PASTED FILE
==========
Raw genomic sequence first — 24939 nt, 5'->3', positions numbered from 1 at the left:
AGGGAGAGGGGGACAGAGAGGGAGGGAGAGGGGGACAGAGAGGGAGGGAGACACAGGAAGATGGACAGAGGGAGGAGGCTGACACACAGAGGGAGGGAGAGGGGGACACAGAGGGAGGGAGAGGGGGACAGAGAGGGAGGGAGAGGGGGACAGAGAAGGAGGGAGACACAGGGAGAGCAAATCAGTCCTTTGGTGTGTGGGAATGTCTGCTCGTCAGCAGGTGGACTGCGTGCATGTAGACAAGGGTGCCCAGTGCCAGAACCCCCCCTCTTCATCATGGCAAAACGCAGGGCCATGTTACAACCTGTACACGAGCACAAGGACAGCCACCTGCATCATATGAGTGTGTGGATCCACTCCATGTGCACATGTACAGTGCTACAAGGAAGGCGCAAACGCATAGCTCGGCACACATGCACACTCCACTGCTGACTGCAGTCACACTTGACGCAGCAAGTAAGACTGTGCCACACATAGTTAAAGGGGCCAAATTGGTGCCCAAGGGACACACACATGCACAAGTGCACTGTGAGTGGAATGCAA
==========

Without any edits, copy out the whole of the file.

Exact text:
Raw genomic sequence first — 24939 nt, 5'->3', positions numbered from 1 at the left:
AGGGAGAGGGGGACAGAGAGGGAGGGAGAGGGGGACAGAGAGGGAGGGAGACACAGGAAGATGGACAGAGGGAGGAGGCTGACACACAGAGGGAGGGAGAGGGGGACACAGAGGGAGGGAGAGGGGGACAGAGAGGGAGGGAGAGGGGGACAGAGAAGGAGGGAGACACAGGGAGAGCAAATCAGTCCTTTGGTGTGTGGGAATGTCTGCTCGTCAGCAGGTGGACTGCGTGCATGTAGACAAGGGTGCCCAGTGCCAGAACCCCCCCTCTTCATCATGGCAAAACGCAGGGCCATGTTACAACCTGTACACGAGCACAAGGACAGCCACCTGCATCATATGAGTGTGTGGATCCACTCCATGTGCACATGTACAGTGCTACAAGGAAGGCGCAAACGCATAGCTCGGCACACATGCACACTCCACTGCTGACTGCAGTCACACTTGACGCAGCAAGTAAGACTGTGCCACACATAGTTAAAGGGGCCAAATTGGTGCCCAAGGGACACACACATGCACAAGTGCACTGTGAGTGGAATGCAA